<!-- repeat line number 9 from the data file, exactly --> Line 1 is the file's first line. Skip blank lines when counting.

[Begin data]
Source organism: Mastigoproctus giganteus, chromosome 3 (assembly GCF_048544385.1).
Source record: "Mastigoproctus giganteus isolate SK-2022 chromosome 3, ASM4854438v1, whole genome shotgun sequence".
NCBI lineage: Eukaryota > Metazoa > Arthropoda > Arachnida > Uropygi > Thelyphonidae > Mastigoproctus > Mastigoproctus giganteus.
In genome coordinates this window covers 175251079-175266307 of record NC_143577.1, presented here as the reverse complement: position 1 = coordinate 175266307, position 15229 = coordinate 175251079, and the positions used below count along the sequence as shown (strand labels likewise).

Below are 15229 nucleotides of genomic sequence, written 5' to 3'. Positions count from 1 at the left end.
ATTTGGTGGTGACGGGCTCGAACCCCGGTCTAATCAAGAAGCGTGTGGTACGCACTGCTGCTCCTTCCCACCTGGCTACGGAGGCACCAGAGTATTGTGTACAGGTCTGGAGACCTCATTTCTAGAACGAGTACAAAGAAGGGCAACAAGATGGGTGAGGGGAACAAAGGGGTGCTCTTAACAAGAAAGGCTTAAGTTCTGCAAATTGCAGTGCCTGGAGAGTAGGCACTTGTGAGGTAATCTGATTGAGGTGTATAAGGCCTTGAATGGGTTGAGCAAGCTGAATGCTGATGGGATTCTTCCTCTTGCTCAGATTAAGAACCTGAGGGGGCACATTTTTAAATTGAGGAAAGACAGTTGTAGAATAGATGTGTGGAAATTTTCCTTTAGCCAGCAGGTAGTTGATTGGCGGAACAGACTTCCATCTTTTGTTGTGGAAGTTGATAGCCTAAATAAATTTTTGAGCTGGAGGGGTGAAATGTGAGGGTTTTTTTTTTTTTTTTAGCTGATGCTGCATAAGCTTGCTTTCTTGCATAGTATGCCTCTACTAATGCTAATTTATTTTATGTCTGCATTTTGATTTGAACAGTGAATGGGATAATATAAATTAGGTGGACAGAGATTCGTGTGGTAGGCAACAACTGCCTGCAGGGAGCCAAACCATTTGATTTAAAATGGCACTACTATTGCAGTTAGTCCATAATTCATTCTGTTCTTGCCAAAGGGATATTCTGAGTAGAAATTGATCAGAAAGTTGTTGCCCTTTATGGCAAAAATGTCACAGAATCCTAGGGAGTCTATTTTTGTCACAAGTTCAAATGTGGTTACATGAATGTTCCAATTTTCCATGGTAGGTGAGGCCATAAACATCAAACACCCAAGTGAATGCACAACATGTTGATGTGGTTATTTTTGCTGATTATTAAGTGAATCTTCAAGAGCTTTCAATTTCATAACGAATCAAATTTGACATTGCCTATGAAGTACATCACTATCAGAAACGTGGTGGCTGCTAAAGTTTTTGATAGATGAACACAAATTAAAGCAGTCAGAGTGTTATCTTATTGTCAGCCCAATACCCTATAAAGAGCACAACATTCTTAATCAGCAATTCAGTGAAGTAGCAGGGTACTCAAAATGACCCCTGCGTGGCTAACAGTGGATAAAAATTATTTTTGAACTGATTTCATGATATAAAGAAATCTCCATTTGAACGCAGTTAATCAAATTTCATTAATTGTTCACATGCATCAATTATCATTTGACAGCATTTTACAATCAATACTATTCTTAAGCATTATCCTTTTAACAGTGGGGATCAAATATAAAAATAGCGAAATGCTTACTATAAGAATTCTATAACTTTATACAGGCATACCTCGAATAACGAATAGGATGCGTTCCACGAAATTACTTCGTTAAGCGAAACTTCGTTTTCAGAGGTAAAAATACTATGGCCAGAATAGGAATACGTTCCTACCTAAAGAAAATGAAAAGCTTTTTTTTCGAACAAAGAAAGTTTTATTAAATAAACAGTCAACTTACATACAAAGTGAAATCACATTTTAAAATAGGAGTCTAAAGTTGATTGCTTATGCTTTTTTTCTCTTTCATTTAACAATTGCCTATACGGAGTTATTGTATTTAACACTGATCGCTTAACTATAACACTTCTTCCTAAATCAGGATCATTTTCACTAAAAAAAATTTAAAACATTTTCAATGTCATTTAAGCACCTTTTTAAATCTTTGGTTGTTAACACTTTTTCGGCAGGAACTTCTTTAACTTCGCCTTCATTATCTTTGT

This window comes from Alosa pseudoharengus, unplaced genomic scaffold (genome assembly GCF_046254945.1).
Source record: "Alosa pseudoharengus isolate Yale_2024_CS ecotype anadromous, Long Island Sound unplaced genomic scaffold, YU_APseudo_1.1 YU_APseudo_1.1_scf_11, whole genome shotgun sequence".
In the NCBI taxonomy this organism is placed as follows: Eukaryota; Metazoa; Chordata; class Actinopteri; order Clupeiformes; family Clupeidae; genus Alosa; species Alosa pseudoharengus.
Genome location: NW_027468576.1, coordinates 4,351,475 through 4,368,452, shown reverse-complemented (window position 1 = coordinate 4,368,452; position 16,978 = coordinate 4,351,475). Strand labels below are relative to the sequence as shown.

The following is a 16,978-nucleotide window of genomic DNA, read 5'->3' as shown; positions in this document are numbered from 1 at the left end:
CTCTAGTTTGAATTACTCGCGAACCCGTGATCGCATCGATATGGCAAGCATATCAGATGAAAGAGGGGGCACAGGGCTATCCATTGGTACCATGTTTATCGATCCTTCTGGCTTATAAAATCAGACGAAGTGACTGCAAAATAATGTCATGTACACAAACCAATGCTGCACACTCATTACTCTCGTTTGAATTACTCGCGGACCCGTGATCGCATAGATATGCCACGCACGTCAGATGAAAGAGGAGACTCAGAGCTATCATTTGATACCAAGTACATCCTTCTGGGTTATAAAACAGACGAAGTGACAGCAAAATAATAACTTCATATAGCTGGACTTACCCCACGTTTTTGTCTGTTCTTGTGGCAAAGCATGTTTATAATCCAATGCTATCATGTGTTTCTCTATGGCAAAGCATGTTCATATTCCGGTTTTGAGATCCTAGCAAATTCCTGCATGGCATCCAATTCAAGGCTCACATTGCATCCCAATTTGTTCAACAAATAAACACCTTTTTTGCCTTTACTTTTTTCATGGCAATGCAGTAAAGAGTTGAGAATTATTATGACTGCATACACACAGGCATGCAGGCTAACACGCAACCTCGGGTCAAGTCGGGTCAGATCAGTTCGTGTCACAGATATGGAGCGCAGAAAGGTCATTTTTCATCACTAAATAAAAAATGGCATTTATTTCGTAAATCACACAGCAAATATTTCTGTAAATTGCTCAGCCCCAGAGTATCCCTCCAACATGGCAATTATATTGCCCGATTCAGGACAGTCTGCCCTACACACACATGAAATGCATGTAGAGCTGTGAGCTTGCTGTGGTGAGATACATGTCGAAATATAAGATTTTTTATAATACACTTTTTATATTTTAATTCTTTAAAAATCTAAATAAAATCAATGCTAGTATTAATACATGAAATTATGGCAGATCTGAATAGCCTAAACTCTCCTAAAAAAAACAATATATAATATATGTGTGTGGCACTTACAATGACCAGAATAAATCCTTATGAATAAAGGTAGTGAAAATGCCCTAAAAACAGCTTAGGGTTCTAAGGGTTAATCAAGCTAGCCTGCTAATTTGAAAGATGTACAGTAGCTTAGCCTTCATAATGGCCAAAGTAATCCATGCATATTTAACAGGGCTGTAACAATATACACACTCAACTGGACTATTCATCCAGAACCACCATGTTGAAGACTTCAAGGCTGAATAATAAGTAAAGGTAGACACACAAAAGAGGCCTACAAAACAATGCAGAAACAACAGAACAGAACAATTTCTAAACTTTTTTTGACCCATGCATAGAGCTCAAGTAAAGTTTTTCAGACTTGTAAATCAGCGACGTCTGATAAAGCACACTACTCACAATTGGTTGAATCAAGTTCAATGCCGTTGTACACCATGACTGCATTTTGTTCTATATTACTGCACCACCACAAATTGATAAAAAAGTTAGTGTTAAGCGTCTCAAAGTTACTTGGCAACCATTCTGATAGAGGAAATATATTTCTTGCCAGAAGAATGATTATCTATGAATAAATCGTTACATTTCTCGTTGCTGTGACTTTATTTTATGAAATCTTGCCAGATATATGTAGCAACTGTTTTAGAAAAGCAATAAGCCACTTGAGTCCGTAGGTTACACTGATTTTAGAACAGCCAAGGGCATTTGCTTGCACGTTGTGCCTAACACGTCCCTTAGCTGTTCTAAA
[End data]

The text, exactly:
In the NCBI taxonomy this organism is placed as follows: Eukaryota; Metazoa; Chordata; class Actinopteri; order Clupeiformes; family Clupeidae; genus Alosa; species Alosa pseudoharengus.